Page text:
What would you have done if you'd received a fortune on your 21st birthday? Of course, I'm sure that I would have invested it. After all, I was born an accountant and probably always will be one. But, I do remember those heady college days when I was 21. . .
It wasn't long ago that a client called in a tizzy. Many years ago, a well-intentioned lawyer had encouraged him to make annual exclusion gifts to a trust for his son. Being an investment banker by trade, the client parlayed those paltry gifts into somewhat over a million bucks. The bad news was that the trust had to terminate and distribute to the son at age 21, although the son could elect to leave the money in the trust until age 30. The son was turning 21 the following month. And, sure enough, the son was enjoying fraternity life at a prestigious university. PARTY TIME!!!!
First, I feel obliged to explain that you won't have this dilemma if you raise fiscally responsible and obedient children. Oh, so now you tell me! I hear you exclaim with dripping sarcasm.
And, I could say, I told you so, because I have previously recommended that you not use custodial accounts or so-called minor's trusts that vest when the child reaches age 21. (For example, see my column in the September 2003 edition of The Family Business Advisor.)
But, none of us is perfect. This is a particularly poignant issue for me. My oldest son just turned 21. Through the years, my wife and I put some money into custodial accounts for him. With some care and luck, it turned into some meaningful money, at least by my son's standards. He's become a fine young man, but I just don't know how he might handle this news. Sometimes it seems that his life is a fragile balance between college and I'm not sure what. I don't want to risk tipping that balance the wrong way.
Don't Ask Don't Tell
So, one might be tempted to try to hide the money. Just don't say anything. It's not like the police or the SEC will come knocking on your door to force you to distribute the money from the trust or hand him a check for the balance in the custody account.
The problem is that the post-age-21 income must be included in his tax return, if it isn't already. What do you do if he starts asking, What are these big income numbers on my return and why don't I get the cash? (By the way, I would not suggest forging his signature on his tax return or reporting the income in your own return! You might find yourself rooming with Martha Stewart.)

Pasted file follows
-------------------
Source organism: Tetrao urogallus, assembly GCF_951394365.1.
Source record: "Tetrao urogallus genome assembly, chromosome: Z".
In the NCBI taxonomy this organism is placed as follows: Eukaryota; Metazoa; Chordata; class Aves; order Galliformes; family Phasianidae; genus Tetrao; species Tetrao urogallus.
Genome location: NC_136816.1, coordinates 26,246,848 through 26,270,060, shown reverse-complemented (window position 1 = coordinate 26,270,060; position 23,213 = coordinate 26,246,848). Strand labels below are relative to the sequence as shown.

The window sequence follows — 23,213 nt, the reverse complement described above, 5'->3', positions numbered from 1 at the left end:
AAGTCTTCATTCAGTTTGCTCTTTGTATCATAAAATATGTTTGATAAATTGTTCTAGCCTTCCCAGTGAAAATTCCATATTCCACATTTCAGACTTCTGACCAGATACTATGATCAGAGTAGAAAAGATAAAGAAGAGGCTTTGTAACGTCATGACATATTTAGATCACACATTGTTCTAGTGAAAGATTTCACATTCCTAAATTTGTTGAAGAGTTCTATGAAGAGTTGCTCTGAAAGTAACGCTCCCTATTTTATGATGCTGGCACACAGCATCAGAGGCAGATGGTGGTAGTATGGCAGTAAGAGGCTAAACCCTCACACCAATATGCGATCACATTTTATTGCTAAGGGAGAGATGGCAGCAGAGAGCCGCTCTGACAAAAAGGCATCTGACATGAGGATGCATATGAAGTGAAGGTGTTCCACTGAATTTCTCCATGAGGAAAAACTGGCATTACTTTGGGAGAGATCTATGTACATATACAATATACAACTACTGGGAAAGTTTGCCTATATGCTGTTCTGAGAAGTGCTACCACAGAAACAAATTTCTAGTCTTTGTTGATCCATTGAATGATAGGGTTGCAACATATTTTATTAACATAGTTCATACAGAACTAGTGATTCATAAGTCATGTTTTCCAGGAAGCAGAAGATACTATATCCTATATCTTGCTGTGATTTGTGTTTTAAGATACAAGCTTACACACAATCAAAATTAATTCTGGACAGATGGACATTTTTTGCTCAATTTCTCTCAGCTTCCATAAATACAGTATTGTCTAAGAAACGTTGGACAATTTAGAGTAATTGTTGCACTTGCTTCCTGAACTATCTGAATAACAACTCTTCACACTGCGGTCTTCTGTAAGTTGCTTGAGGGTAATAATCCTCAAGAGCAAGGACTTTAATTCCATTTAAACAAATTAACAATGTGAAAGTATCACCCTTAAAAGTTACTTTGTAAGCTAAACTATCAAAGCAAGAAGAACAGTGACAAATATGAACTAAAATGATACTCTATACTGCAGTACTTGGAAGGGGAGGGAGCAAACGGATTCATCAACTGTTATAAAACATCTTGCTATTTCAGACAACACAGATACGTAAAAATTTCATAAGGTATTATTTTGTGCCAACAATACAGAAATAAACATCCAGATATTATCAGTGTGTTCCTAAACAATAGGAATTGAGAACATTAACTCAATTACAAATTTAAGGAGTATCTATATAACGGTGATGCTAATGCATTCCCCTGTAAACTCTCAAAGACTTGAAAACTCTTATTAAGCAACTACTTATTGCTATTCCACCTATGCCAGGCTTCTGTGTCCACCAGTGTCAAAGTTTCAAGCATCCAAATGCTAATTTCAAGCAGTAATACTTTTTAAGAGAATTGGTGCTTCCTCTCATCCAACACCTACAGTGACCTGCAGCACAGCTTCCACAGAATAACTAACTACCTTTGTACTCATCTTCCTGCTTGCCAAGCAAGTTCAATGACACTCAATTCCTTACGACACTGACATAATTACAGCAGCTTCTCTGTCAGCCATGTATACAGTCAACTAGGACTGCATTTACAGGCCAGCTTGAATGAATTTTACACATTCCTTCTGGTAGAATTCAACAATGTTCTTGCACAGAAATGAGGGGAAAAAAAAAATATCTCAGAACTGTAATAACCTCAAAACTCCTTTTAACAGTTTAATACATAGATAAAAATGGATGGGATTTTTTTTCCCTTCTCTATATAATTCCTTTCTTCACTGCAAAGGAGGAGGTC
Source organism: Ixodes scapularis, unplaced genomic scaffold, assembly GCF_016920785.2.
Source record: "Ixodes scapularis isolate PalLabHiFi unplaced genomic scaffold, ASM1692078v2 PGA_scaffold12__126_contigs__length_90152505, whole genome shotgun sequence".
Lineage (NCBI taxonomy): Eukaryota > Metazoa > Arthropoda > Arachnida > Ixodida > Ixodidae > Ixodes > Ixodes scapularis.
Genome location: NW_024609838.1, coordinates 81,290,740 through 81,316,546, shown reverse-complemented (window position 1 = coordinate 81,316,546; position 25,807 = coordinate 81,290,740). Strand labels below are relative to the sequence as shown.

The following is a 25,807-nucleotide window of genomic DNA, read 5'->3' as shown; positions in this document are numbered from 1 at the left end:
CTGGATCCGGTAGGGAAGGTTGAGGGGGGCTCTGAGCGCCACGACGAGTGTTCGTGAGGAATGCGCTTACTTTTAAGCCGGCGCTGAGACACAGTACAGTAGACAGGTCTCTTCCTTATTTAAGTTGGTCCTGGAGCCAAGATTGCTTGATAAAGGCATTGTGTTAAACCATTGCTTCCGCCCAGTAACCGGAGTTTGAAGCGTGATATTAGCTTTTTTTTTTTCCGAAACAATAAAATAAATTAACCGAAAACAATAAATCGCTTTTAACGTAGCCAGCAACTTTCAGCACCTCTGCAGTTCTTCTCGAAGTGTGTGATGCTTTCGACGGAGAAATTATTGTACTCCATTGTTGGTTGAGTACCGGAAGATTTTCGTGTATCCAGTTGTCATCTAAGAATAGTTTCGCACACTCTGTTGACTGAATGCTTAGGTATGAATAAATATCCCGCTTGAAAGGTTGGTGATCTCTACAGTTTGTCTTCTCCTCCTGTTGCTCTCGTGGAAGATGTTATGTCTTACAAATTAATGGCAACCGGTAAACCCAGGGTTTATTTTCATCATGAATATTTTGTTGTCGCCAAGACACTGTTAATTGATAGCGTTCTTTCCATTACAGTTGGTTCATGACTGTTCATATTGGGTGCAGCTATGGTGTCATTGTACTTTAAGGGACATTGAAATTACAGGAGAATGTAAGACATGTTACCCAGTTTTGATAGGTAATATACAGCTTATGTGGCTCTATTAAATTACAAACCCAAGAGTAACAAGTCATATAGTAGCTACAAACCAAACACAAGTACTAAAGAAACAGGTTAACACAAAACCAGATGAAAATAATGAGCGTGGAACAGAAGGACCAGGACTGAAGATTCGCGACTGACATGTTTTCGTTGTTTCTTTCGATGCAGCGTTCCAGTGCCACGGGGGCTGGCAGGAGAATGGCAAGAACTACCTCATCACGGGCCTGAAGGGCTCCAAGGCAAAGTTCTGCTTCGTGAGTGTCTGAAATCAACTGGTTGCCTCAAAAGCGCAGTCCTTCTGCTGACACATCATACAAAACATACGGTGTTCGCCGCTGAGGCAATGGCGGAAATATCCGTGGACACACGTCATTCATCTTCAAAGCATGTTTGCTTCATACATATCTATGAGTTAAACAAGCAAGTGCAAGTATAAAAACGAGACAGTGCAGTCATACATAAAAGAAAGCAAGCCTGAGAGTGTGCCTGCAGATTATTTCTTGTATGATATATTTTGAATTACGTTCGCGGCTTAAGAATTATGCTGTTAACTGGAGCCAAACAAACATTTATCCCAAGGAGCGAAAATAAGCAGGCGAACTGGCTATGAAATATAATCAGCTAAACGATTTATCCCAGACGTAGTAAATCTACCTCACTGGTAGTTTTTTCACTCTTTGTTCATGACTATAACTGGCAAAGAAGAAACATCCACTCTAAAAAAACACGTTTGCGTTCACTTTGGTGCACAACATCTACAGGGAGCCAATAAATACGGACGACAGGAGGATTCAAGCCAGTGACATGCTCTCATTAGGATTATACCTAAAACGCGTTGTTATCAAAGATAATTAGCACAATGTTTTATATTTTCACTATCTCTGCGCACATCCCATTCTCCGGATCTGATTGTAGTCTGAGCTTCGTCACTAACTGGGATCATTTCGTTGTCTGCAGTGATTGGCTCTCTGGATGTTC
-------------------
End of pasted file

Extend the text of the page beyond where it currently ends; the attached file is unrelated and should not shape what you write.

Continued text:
You also must hope that nothing makes you change the title of the assets into his name. What happens if the broker, mutual fund, etc. asks for proof that you still have investment authority over that 29-year-old minor's account?
Tie It Up
You could use your power as custodian or trustee to invest the money in a family limited partnership before the kid turns 21. That way, instead of cash and stocks, he would receive a limited partnership interest that no self-respecting Maserati dealer would accept as payment.
However, you need to understand that a particularly confrontational child could try to overturn this strategy. Can't you just hear a plaintiff's lawyer questioning the appropriateness of a custodian or trustee investing in an illiquid, non-controlling partnership interest? And, your honor, the trustee/custodian had the audacity to make that ill-advised investment just days before my client was to receive the funds that were his legitimate right! We demand that the partnership disgorge the funds to my client and that the custodian/trustee be surcharged [penalized] for this egregious action that violated every fiduciary principle on the books!
Resort to Threats
Then there is the ever-trusty sledgehammer approach. Leave the money in the trust and let me take care of managing it for you. There's plenty more where that came from. If you want any of the really big bucks, you better do what I say with this little piece of the pie.
Any of these approaches can work, subject to the kinds of risks I mentioned. But, there is one more issue. Do you really want to lie to your children? Is being sneaky really in their best interests or in the interests of a healthy relationship with your children in the long-term?
You very well may need to resort to one of these approaches if you really think that giving the kids the money will cause them to quit school, retire to the beach, or to drink, snort, or shoot-up their way to oblivion.
However, for most kids, there is another way. Stay tuned for the solution in next month's issue.